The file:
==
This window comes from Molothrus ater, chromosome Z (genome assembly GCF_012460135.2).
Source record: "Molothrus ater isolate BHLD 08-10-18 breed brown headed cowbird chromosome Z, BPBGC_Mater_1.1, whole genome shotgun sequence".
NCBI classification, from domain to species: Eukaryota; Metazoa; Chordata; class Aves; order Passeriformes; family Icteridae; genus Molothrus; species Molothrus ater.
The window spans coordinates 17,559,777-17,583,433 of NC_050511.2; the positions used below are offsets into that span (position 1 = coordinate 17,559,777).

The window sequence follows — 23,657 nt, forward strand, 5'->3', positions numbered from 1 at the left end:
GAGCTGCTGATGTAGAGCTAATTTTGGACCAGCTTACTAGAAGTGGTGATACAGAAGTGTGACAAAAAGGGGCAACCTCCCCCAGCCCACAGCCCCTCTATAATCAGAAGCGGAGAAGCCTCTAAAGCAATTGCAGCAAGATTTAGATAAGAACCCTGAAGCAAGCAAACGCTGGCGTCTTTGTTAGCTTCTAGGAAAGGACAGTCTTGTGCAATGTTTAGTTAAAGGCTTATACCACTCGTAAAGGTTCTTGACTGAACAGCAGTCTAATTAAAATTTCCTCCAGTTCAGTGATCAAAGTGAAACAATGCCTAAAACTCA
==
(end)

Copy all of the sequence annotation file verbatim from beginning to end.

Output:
This window comes from Molothrus ater, chromosome Z (genome assembly GCF_012460135.2).
Source record: "Molothrus ater isolate BHLD 08-10-18 breed brown headed cowbird chromosome Z, BPBGC_Mater_1.1, whole genome shotgun sequence".
NCBI classification, from domain to species: Eukaryota; Metazoa; Chordata; class Aves; order Passeriformes; family Icteridae; genus Molothrus; species Molothrus ater.
The window spans coordinates 17,559,777-17,583,433 of NC_050511.2; the positions used below are offsets into that span (position 1 = coordinate 17,559,777).

The window sequence follows — 23,657 nt, forward strand, 5'->3', positions numbered from 1 at the left end:
GAGCTGCTGATGTAGAGCTAATTTTGGACCAGCTTACTAGAAGTGGTGATACAGAAGTGTGACAAAAAGGGGCAACCTCCCCCAGCCCACAGCCCCTCTATAATCAGAAGCGGAGAAGCCTCTAAAGCAATTGCAGCAAGATTTAGATAAGAACCCTGAAGCAAGCAAACGCTGGCGTCTTTGTTAGCTTCTAGGAAAGGACAGTCTTGTGCAATGTTTAGTTAAAGGCTTATACCACTCGTAAAGGTTCTTGACTGAACAGCAGTCTAATTAAAATTTCCTCCAGTTCAGTGATCAAAGTGAAACAATGCCTAAAACTCA